Richard O'Dwyer Cuts Deal To Avoid Extradition To The US

from the sad-that-it-had-to-come-to-this,-but-good-that-it's-over dept

It appears that the ridiculous saga of the US's baseless criminal case against Richard O'Dwyer is now ending, as O'Dwyer has effectively cut a deal to pay a small sum in exchange for avoiding extradition and trial in the US. If you don't recall, O'Dwyer, a computer science student, ran TVshack.net, one of the sites that ICE and the DOJ seized during one of their many questionable censorship days, in which they seize domain names, in direct conflict with what the law requires. Then they went the extra step of seeking to extradite O'Dwyer to face criminal charges in the US. In this case, it was doubly bizarre, because O'Dwyer, a UK citizen, was running a site that was nearly identical to some other sites that had been found to be perfectly legal in the UK -- and one of the pre-requisites for a criminal copyright charge is that the person needs to be willfully violating the law. Given that other comparable sites were found to be legal, it's difficult to see how US officials could meet that bar. There was also the fact that the US was, as it had attempted in the Rojadirecta case, trying to create a completely made up theory of criminal copyright liability for secondary infringement. In fact, as we noted in other cases, US courts have found that what TVshack was doing was not infringement.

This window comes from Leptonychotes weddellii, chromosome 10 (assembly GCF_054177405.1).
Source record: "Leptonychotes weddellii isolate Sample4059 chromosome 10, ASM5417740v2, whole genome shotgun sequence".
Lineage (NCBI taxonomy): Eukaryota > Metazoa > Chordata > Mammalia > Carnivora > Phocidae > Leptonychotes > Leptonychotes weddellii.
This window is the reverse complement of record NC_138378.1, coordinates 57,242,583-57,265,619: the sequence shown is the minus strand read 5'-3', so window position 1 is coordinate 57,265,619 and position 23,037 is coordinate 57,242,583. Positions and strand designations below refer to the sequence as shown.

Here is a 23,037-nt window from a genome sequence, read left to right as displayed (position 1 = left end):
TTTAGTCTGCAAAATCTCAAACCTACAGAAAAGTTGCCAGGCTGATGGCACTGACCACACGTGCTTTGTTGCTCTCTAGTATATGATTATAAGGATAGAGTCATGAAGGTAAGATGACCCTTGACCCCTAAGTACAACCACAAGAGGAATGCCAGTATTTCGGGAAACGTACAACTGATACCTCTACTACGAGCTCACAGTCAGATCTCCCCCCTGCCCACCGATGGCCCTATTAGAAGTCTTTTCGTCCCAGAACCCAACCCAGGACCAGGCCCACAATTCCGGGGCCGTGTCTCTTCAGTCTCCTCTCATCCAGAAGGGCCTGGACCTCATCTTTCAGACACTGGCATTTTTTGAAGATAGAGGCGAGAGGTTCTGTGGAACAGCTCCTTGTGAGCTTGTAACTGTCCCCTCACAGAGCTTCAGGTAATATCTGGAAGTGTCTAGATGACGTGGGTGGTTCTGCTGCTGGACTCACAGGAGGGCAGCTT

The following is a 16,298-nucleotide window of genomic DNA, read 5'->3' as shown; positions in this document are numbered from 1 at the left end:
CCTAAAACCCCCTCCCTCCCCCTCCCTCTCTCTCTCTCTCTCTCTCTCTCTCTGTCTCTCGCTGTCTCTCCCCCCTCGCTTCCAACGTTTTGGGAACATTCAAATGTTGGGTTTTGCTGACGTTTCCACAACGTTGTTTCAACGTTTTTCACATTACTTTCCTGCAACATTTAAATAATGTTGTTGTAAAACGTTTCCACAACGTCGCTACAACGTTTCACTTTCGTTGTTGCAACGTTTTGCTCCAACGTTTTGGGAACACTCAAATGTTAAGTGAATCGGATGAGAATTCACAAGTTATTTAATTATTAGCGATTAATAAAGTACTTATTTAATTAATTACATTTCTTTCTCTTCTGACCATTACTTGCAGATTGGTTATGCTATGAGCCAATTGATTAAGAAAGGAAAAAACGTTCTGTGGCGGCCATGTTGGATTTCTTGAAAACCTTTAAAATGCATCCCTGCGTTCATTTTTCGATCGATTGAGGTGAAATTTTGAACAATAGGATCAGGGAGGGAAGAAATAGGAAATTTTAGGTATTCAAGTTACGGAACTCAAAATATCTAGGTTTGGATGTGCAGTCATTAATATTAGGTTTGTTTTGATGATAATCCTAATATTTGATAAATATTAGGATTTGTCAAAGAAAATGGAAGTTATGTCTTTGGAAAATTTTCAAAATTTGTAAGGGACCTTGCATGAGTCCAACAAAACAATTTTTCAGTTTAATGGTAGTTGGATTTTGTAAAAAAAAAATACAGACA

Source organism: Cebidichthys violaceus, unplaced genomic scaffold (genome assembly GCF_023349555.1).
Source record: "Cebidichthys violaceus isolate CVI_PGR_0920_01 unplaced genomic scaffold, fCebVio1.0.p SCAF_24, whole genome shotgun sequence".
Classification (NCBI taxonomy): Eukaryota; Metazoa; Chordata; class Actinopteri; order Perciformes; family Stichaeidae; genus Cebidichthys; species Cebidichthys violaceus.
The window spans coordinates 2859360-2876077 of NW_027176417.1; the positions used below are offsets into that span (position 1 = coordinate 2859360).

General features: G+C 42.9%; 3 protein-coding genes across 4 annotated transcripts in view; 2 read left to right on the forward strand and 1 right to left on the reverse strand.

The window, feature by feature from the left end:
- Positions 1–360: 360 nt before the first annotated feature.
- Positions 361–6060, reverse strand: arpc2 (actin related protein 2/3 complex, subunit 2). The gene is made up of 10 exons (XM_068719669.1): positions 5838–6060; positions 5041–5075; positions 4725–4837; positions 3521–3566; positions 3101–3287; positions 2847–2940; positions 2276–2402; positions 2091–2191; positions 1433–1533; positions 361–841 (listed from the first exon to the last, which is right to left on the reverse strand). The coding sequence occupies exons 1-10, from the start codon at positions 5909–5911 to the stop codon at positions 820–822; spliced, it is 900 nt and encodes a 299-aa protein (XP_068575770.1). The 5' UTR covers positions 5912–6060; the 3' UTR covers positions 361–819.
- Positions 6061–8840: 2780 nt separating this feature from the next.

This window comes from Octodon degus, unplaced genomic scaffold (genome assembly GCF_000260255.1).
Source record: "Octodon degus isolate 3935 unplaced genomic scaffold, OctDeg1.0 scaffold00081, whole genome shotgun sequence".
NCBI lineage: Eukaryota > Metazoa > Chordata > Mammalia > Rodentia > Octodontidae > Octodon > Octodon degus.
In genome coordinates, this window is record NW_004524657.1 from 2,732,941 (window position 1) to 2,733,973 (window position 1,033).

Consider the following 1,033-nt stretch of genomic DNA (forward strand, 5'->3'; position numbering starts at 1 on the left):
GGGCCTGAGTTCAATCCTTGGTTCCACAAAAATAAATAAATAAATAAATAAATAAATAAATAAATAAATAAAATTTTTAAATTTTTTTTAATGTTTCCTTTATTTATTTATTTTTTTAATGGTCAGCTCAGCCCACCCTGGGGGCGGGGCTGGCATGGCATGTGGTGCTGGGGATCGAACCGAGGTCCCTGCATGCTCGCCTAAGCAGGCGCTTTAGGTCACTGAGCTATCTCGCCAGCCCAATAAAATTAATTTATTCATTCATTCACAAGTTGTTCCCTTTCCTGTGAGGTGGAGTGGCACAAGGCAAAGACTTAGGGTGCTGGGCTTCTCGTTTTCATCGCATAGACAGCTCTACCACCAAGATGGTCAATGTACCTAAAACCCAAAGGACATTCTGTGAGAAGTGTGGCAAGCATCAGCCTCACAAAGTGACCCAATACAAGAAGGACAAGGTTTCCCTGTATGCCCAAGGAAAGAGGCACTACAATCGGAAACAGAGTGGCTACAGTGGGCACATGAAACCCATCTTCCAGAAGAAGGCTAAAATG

The O'Dwyer case continued to get plenty of attention, with widespread protests in the UK, especially after UK officials approved his extradition to the US. Now, however, the case will be wrapped up under what's known as "deferred prosecution" in which O'Dwyer will pay a "small sum" and the case will be concluded. You can see why O'Dwyer would do this deal after a year and a half of fighting the extradition. It's also not too surprising that the DOJ would agree to such a deal, given how it ran from other similar cases once it realized that there was competent legal help absolutely decimating its ridiculous legal theories. The DOJ had to realize that it was likely to lose badly even if O'Dwyer was extradited -- so now they get to save face and pretend that O'Dwyer paying a small sum is a form of "victory."

It's good that the case is over and that O'Dwyer can get on with his life, though it's ridiculous that any part of this case ever happened.


Reader Comments (rss)

(Flattened / Threaded)

  1. This comment has been flagged by the community. Click here to show it
     
    identicon
    Anonymous Coward, Nov 28th, 2012 @ 9:44am

    Mike Masnick just hates it when copyright laws are enforced.